If you saw the kisses and caresses, did it make you uncomfortable? A lot of people would answer "yes" to that question, and some of them are now teammates with Michael Sam, the former Missouri defensive end whose presence made the 2014 NFL draft intriguing right to its conclusion. Sam, of course, thrust himself into the national spotlight in February when he followed his superb senior season at Missouri by revealing that he is gay. There's no way to know whether he cost himself money by that disclosure, but it would be just as naive to think that he did not as it is to think that everybody in the NFL is ready to welcome Sam with open arms.
SPORTS
February 23, 2014 | BY LES BOWEN, Daily News Staff Writer bowenl@phillynews.com
INDIANAPOLIS - Arkansas coach Bret Bielema has proposed a college football rules change that would slow down hurry-up offenses, by allowing the defense at least 10 seconds to substitute, before the next play is run. Obviously, if college football goes that way, there's a chance the movement will spread to the NFL, where teams such as the Eagles have been known to make playing uptempo a key component of their approach. Eagles coach Chip Kelly hasn't spoken to reporters at the NFL Scouting Combine, but one of Kelly's friends, who has a similar mindset, said yesterday he doesn't much like the idea, particularly in the pros.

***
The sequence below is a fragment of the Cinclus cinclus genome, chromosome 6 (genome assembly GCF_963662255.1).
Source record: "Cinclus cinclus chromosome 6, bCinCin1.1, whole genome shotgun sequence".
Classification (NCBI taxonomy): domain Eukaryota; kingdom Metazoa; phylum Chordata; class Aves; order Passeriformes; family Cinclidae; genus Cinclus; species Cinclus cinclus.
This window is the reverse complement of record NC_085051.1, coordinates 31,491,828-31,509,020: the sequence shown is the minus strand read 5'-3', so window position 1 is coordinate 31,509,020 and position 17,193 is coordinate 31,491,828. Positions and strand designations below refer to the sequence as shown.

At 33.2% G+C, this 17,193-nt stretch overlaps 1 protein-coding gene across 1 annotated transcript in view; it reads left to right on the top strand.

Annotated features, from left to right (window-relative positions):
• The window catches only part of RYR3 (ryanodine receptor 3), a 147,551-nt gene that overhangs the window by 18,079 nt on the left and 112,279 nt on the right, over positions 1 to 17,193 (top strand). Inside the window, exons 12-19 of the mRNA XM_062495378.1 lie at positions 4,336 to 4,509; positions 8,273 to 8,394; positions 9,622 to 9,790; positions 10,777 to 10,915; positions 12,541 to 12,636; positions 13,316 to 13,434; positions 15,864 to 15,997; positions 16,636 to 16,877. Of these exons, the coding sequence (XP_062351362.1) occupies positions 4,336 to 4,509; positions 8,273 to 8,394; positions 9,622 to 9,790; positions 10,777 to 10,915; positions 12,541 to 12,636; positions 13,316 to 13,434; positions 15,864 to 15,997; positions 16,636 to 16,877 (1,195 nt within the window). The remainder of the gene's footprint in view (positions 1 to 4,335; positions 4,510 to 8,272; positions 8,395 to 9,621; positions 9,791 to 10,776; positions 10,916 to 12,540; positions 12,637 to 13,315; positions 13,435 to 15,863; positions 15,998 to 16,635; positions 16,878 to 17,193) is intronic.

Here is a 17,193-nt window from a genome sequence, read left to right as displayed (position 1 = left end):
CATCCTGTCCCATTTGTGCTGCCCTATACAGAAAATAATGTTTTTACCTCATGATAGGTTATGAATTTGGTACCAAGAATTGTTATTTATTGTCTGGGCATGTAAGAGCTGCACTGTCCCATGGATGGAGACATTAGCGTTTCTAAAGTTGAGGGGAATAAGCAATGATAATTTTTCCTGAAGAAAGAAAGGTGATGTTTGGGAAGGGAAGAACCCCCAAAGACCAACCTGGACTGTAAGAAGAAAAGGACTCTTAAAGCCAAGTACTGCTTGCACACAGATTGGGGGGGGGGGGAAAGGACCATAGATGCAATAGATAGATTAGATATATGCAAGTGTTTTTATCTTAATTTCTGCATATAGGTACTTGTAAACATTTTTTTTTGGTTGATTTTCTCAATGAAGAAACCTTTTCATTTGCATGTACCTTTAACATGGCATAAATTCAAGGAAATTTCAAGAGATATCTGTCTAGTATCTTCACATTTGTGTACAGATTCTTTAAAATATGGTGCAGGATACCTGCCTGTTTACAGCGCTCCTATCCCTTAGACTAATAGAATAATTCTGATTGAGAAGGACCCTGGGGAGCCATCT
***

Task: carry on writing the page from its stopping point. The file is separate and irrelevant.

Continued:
SPORTS
February 7, 2014 | By Dan Norton, For The Inquirer
STATE COLLEGE, Pa. - James Franklin pulled out all the stops when he welcomed his first recruits to Penn State. Wednesday was college football's national signing day, when high school players made their commitments official, and Franklin introduced the Nittany Lions' newest 25 players that evening at the Bryce Jordan Center. In front of a "whiteout" crowd, Franklin described each of Penn State's incoming freshmen for next season. Twenty players faxed in their signatures to the coaching staff that morning.
SPORTS
January 20, 2014 | By Mike Jensen, Inquirer Columnist